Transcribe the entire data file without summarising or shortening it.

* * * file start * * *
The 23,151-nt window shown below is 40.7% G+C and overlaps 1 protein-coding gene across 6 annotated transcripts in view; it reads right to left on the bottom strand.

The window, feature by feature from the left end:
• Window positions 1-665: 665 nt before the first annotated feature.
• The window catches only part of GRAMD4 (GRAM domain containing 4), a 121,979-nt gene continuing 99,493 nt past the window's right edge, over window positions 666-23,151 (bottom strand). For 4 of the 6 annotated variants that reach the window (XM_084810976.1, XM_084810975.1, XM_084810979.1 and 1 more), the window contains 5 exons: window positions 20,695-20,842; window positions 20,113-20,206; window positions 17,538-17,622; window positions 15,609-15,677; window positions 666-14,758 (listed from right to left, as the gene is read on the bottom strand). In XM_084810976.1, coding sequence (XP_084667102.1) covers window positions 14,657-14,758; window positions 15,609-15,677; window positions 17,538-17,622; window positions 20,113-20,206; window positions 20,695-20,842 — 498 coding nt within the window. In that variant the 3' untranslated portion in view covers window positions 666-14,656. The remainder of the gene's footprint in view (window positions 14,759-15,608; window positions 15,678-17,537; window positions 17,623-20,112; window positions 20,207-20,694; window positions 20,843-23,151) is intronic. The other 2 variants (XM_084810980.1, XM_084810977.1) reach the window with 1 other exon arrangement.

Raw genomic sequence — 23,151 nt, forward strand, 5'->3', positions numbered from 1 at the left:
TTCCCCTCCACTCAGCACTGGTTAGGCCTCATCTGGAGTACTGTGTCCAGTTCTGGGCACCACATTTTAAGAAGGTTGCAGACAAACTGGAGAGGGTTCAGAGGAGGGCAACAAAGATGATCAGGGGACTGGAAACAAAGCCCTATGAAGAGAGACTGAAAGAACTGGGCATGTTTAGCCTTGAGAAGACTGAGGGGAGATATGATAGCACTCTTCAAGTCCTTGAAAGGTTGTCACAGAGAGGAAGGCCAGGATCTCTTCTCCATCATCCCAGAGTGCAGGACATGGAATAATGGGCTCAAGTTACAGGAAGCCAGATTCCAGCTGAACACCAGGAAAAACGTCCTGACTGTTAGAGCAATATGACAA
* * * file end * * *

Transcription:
The 23,151-nt window shown below is 40.7% G+C and overlaps 1 protein-coding gene across 6 annotated transcripts in view; it reads right to left on the bottom strand.

The window, feature by feature from the left end:
• Window positions 1-665: 665 nt before the first annotated feature.
• The window catches only part of GRAMD4 (GRAM domain containing 4), a 121,979-nt gene continuing 99,493 nt past the window's right edge, over window positions 666-23,151 (bottom strand). For 4 of the 6 annotated variants that reach the window (XM_084810976.1, XM_084810975.1, XM_084810979.1 and 1 more), the window contains 5 exons: window positions 20,695-20,842; window positions 20,113-20,206; window positions 17,538-17,622; window positions 15,609-15,677; window positions 666-14,758 (listed from right to left, as the gene is read on the bottom strand). In XM_084810976.1, coding sequence (XP_084667102.1) covers window positions 14,657-14,758; window positions 15,609-15,677; window positions 17,538-17,622; window positions 20,113-20,206; window positions 20,695-20,842 — 498 coding nt within the window. In that variant the 3' untranslated portion in view covers window positions 666-14,656. The remainder of the gene's footprint in view (window positions 14,759-15,608; window positions 15,678-17,537; window positions 17,623-20,112; window positions 20,207-20,694; window positions 20,843-23,151) is intronic. The other 2 variants (XM_084810980.1, XM_084810977.1) reach the window with 1 other exon arrangement.

Raw genomic sequence — 23,151 nt, forward strand, 5'->3', positions numbered from 1 at the left:
TTCCCCTCCACTCAGCACTGGTTAGGCCTCATCTGGAGTACTGTGTCCAGTTCTGGGCACCACATTTTAAGAAGGTTGCAGACAAACTGGAGAGGGTTCAGAGGAGGGCAACAAAGATGATCAGGGGACTGGAAACAAAGCCCTATGAAGAGAGACTGAAAGAACTGGGCATGTTTAGCCTTGAGAAGACTGAGGGGAGATATGATAGCACTCTTCAAGTCCTTGAAAGGTTGTCACAGAGAGGAAGGCCAGGATCTCTTCTCCATCATCCCAGAGTGCAGGACATGGAATAATGGGCTCAAGTTACAGGAAGCCAGATTCCAGCTGAACACCAGGAAAAACGTCCTGACTGTTAGAGCAATATGACAA